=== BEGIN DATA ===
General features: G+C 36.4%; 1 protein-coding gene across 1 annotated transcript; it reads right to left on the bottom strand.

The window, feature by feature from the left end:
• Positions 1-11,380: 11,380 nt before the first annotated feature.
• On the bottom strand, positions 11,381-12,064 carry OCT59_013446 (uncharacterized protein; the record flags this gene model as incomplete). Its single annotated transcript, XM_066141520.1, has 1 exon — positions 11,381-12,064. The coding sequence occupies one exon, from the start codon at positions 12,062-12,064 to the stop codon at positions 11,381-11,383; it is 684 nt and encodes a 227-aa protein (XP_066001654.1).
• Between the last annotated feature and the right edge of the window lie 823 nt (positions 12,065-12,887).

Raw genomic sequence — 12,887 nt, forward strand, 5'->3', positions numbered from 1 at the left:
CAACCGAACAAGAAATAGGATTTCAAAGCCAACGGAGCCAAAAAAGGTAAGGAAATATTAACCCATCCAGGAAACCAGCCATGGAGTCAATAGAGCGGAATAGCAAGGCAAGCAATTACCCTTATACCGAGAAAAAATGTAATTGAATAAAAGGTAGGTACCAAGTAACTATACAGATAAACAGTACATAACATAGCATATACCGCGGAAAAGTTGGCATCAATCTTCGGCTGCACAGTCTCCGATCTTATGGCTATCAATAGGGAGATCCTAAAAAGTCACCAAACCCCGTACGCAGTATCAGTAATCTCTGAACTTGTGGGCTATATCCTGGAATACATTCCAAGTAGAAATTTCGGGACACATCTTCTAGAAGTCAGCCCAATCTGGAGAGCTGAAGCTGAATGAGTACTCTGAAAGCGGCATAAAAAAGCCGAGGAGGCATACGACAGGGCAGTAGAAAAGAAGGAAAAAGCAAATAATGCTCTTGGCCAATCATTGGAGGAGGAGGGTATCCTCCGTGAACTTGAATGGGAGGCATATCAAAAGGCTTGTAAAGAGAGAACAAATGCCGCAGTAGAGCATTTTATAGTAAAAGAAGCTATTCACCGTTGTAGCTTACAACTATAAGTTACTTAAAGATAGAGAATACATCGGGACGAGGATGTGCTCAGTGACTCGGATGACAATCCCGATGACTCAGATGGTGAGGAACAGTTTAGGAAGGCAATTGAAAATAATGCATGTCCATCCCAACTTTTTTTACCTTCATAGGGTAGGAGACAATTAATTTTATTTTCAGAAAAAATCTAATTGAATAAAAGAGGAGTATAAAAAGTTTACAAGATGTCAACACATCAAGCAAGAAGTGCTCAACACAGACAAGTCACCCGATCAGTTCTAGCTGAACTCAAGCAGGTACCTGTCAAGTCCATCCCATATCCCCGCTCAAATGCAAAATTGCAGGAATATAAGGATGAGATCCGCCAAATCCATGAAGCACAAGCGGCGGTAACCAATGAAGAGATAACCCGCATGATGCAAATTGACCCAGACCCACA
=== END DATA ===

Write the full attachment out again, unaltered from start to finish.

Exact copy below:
General features: G+C 36.4%; 1 protein-coding gene across 1 annotated transcript; it reads right to left on the bottom strand.

The window, feature by feature from the left end:
• Positions 1-11,380: 11,380 nt before the first annotated feature.
• On the bottom strand, positions 11,381-12,064 carry OCT59_013446 (uncharacterized protein; the record flags this gene model as incomplete). Its single annotated transcript, XM_066141520.1, has 1 exon — positions 11,381-12,064. The coding sequence occupies one exon, from the start codon at positions 12,062-12,064 to the stop codon at positions 11,381-11,383; it is 684 nt and encodes a 227-aa protein (XP_066001654.1).
• Between the last annotated feature and the right edge of the window lie 823 nt (positions 12,065-12,887).

Raw genomic sequence — 12,887 nt, forward strand, 5'->3', positions numbered from 1 at the left:
CAACCGAACAAGAAATAGGATTTCAAAGCCAACGGAGCCAAAAAAGGTAAGGAAATATTAACCCATCCAGGAAACCAGCCATGGAGTCAATAGAGCGGAATAGCAAGGCAAGCAATTACCCTTATACCGAGAAAAAATGTAATTGAATAAAAGGTAGGTACCAAGTAACTATACAGATAAACAGTACATAACATAGCATATACCGCGGAAAAGTTGGCATCAATCTTCGGCTGCACAGTCTCCGATCTTATGGCTATCAATAGGGAGATCCTAAAAAGTCACCAAACCCCGTACGCAGTATCAGTAATCTCTGAACTTGTGGGCTATATCCTGGAATACATTCCAAGTAGAAATTTCGGGACACATCTTCTAGAAGTCAGCCCAATCTGGAGAGCTGAAGCTGAATGAGTACTCTGAAAGCGGCATAAAAAAGCCGAGGAGGCATACGACAGGGCAGTAGAAAAGAAGGAAAAAGCAAATAATGCTCTTGGCCAATCATTGGAGGAGGAGGGTATCCTCCGTGAACTTGAATGGGAGGCATATCAAAAGGCTTGTAAAGAGAGAACAAATGCCGCAGTAGAGCATTTTATAGTAAAAGAAGCTATTCACCGTTGTAGCTTACAACTATAAGTTACTTAAAGATAGAGAATACATCGGGACGAGGATGTGCTCAGTGACTCGGATGACAATCCCGATGACTCAGATGGTGAGGAACAGTTTAGGAAGGCAATTGAAAATAATGCATGTCCATCCCAACTTTTTTTACCTTCATAGGGTAGGAGACAATTAATTTTATTTTCAGAAAAAATCTAATTGAATAAAAGAGGAGTATAAAAAGTTTACAAGATGTCAACACATCAAGCAAGAAGTGCTCAACACAGACAAGTCACCCGATCAGTTCTAGCTGAACTCAAGCAGGTACCTGTCAAGTCCATCCCATATCCCCGCTCAAATGCAAAATTGCAGGAATATAAGGATGAGATCCGCCAAATCCATGAAGCACAAGCGGCGGTAACCAATGAAGAGATAACCCGCATGATGCAAATTGACCCAGACCCACA